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Missouri Lifestyle Journalism Awards

The Missouri Lifestyle Journalism Awards were first awarded in 1960 as the Penney-Missouri Awards to recognize women's pages that covered topics other than society, club, and fashion news, and that also covered such topics as lifestyle and consumer affairs.[1][2] The Penney-Missouri Awards were often described as the "Pulitzer Prize of feature writing".[3] They were the only nationwide recognition specifically for women's page journalists,[4] at a time when few women had other opportunities to write or edit for newspapers.[3]

Contents

HistoryEdit

The Penney-Missouri awards were conceived by James Cash Penney, founder of the J. C. Penney retail chain, who hoped improving women's page sections would turn them into more effective advertising channels for his stores.[5] Penney established the award at the University of Missouri because he believed the school had the necessary prestige.[5]

Kimberly Wilmot Voss's research suggests that as early as 1960, when the awards were established, women's page sections were reporting on a broader range of issues than expected, often creating the kind of coverage the awards were intended to encourage: "more than just society notices and photographs of brides".[4]

In 1974, as most newspapers were changing their women's sections into features sections, contest rules changed to allow entries from journalists who did not work full-time in a women's page section.[5]

LeadershipEdit

The directors of the award program were:[6]

  • Paul L. Myhre (1960–1971)
  • Robert Hosakawa (1971–1976)
  • Ruth D'Arcy (1976–1984)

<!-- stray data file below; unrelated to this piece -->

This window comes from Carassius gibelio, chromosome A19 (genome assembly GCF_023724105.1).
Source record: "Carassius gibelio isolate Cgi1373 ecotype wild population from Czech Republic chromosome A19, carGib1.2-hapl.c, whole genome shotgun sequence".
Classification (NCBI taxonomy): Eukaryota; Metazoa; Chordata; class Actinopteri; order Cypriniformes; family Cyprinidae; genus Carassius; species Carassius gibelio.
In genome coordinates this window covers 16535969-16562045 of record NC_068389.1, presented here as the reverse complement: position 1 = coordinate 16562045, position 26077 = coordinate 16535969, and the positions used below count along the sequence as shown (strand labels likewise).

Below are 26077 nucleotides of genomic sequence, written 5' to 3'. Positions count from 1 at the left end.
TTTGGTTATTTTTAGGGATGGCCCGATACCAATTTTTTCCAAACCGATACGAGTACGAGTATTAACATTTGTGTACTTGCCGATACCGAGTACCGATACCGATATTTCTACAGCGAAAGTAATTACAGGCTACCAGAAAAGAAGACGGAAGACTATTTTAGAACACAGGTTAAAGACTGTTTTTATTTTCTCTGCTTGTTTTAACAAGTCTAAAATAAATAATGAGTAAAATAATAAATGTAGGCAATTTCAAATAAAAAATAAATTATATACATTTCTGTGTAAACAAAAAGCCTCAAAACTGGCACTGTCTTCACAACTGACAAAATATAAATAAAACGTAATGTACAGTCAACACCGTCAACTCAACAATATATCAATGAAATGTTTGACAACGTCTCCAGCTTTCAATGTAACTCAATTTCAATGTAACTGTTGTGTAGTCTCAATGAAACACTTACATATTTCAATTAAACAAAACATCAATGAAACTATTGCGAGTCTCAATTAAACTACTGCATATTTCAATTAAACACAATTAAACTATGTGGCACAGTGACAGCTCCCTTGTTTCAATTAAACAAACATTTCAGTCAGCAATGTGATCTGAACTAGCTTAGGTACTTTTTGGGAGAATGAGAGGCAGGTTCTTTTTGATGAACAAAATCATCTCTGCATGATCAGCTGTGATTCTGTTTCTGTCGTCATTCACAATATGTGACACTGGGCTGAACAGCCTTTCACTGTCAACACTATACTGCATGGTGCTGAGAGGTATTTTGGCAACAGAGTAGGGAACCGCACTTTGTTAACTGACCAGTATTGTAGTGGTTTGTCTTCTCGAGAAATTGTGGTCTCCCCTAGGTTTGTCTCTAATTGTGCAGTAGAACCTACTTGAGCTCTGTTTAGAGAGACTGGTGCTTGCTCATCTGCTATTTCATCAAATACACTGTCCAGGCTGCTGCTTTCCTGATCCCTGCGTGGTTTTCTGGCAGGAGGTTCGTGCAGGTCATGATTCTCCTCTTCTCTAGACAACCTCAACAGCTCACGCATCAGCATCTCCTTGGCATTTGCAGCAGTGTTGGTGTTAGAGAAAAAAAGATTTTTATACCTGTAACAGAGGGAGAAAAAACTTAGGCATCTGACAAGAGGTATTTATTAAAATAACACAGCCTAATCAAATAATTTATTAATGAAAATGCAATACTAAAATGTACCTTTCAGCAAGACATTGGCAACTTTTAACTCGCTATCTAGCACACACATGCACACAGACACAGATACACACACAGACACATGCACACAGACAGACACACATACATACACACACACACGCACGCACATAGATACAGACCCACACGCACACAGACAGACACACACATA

• George Pica (1984–1988); Pica was also a previous winner of the award
  • Nancy Beth Jackson (1988–1994)

Name changeEdit

In 1994, J. C. Penney stopped funding the awards, and they were renamed as the Missouri Lifestyle Journalism Awards, with the University of Missouri funding as well as judging.[5]

ImpactEdit

Rodger Streitmatter, writing in the scholarly journal Journalism History, credits the awards for helping to change women's pages journalism.[7]

ReferencesEdit

  1. ^ Taft, William H (2015). Encyclopedia of Twentieth Century Journalists. Routledge. p. xiv. Retrieved 24 November 2018.
  2. ^ Harp, Dustin (2007). Desperately Seeking Women Readers: U.S. Newspapers and the Construction of a Female Readership. Lexington Books. p. 32. ISBN 9780739114902.
  3. ^ a b Voss, Kimberly Wilmot (Spring 2006). "The Penney-Missouri Awards: Honoring the Best in Women's News". Journalism History. 32 (1): 43.
  4. ^ a b Voss, Kimberly Wilmot (Spring 2006). "The Penney-Missouri Awards: Honoring the Best in Women's News". Journalism History. 32 (1): 44.
  5. ^ a b c d Voss, Kimberly Wilmot (Spring 2006). "The Penney-Missouri Awards: Honoring the Best in Women's News". Journalism History. 32 (1): 46.
  6. ^ "Penney-Missouri Journalism Awards, Records, 1960-1993" (PDF). State Historical Society of Missouri. Retrieved 21 November 2018.
  7. ^ Streitmatter, Rodger (Summer 1998). "Transforming the Women's Pages: Strategies that Worked" (PDF). Journalism History. 24 (2): 72-80. Retrieved 26 December 2018.